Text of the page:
Q. I have recently been put in charge of defining the direction that security will take going forward within our company. Our group has already identified a department vision and mission. Can you give me some pointers on developing a strategic plan and communicating it to management in a manner that shows the value that it will bring to the company?
A. First, congratulations on developing your vision and mission before tackling the task of creating a strategy. A mistake often repeated is the misunderstanding of the differences between a mission, vision, strategy, and goals. Quite simply, the strategy is the “how” or means in which you will fulfill the “what.” Goals are the measurable activities you perform to get to the end result or the “what” – your vision and mission.
Your strategy must align with your company’s form, language and values. Take the time to get input from trusted peers who have had success in developing, gaining approval and implementing strategic plans within your organization. There is usually a common thread amongst all companies in what they want to achieve and how they achieve it. However, priorities and emphasis will differ depending upon the company’s overall business strategy, culture and mission. If your management and organization is known for its fiscal strength and emphasis, then be sure to include these as key ingredients in your strategic plan. If personal growth and responsibility are emphasized, then ensure your plan reflects this value.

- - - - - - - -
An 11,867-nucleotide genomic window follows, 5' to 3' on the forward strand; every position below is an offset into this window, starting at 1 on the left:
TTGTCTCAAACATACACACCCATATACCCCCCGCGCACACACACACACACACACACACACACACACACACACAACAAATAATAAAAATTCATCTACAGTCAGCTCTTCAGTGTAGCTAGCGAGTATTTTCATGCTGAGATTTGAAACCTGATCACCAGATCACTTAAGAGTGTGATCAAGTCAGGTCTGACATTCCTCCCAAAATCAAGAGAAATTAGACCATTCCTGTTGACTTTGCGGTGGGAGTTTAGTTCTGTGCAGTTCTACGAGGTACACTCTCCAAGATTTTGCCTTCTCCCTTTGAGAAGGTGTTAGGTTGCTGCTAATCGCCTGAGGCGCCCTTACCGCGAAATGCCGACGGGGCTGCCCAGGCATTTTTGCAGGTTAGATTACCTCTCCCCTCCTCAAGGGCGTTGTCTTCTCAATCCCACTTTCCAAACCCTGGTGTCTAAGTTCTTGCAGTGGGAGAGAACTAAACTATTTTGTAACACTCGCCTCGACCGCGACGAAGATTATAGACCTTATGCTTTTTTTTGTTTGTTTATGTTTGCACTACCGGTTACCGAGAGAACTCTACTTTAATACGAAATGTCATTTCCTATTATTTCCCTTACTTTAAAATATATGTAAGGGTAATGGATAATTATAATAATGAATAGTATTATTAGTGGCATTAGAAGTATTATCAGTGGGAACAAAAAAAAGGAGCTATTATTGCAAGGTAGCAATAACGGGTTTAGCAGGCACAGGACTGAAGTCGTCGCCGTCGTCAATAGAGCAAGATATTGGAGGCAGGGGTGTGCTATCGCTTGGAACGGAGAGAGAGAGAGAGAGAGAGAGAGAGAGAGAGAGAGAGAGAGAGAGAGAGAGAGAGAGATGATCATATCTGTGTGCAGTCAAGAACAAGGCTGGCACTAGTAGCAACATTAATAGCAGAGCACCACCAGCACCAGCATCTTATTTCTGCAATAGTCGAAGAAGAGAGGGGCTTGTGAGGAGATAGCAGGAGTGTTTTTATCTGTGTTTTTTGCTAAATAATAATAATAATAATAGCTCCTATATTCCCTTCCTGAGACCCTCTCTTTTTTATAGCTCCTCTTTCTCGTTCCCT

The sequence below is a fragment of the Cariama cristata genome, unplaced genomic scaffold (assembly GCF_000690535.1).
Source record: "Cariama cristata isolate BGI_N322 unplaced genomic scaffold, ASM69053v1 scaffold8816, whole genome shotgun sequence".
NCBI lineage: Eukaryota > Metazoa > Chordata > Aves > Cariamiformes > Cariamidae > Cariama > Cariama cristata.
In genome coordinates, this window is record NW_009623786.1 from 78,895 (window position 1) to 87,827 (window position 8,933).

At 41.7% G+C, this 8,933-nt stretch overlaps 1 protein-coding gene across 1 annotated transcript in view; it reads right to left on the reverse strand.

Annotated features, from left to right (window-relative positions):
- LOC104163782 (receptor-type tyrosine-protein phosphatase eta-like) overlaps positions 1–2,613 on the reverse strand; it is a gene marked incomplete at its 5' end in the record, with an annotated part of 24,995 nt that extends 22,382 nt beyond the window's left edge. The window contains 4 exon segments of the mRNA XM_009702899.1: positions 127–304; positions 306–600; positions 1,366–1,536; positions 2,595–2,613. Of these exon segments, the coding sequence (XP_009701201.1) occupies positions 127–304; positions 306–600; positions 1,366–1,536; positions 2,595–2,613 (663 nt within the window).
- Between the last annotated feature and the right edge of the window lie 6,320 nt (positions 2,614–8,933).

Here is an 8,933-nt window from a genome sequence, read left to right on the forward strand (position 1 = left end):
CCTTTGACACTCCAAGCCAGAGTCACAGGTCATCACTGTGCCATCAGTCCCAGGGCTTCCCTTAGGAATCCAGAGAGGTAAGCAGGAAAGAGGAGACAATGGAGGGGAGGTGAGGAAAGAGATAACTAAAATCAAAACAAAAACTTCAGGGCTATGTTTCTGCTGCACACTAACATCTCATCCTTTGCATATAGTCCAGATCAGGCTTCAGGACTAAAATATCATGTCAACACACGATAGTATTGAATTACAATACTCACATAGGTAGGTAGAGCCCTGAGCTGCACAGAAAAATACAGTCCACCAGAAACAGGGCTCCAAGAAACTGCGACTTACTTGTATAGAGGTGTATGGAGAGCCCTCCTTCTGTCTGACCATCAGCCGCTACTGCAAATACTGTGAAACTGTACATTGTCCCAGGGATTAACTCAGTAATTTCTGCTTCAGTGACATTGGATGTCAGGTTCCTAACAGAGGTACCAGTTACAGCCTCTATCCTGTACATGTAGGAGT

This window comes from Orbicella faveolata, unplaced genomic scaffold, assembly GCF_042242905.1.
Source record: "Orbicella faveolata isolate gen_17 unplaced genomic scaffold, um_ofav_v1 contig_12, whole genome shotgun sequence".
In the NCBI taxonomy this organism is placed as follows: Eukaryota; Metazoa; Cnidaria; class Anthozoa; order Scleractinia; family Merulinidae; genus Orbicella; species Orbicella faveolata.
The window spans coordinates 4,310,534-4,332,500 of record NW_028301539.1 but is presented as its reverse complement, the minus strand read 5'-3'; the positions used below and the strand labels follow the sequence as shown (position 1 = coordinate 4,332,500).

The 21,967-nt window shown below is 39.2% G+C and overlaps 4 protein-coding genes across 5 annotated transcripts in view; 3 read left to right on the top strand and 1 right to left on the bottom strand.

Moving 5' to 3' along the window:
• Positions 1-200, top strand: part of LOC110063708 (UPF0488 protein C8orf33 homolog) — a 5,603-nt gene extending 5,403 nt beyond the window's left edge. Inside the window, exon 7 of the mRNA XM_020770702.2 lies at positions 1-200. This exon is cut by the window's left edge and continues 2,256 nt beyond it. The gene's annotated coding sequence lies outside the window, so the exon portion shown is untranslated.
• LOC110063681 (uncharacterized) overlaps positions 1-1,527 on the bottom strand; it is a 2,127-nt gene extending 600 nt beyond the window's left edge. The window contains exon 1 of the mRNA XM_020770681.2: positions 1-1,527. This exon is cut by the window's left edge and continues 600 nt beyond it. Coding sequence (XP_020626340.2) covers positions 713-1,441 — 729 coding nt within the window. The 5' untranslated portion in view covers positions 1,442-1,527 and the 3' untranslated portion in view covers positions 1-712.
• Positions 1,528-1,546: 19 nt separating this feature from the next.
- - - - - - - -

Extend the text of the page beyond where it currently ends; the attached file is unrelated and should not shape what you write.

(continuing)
Leave yourself some options. Devise and communicate your preferred plan with several different options in mind for management to consider and approve. So often there’s the temptation to believe that a plan is so great that it’s presented with only one of two options – take it or leave it. You are competing with other important functions for attention and resources. Your ability to plan for this and have options for management to consider gives you credibility. Your three-year strategic plan may end up taking five years to complete, but you have gained favor with key decision makers by putting yourself in their shoes and seeing the big picture. Be very clear to inform them of the risks associated with their decisions, but be ready to be a team player.
Finally, be concise in your documentation and delivery. Choose three to four memorable cornerstones to build everything around. For instance, my most recent strategic plan was developed around four key ideas.
1. Create security ownership at every level of the organization
2. Partner with other functions to gain traction and integration of security solutions
3. Raise security issues to appropriate levels to gain quick and decisive action
4. Create solutions that are understandable, affordable, and align with business objectives.
Developing a successful strategic plan can be challenging; however, you will be rewarded for your efforts. It’s your group’s roadmap to success.
Answer provided by Mark Lex, Security Executive Council Emeritus Faculty.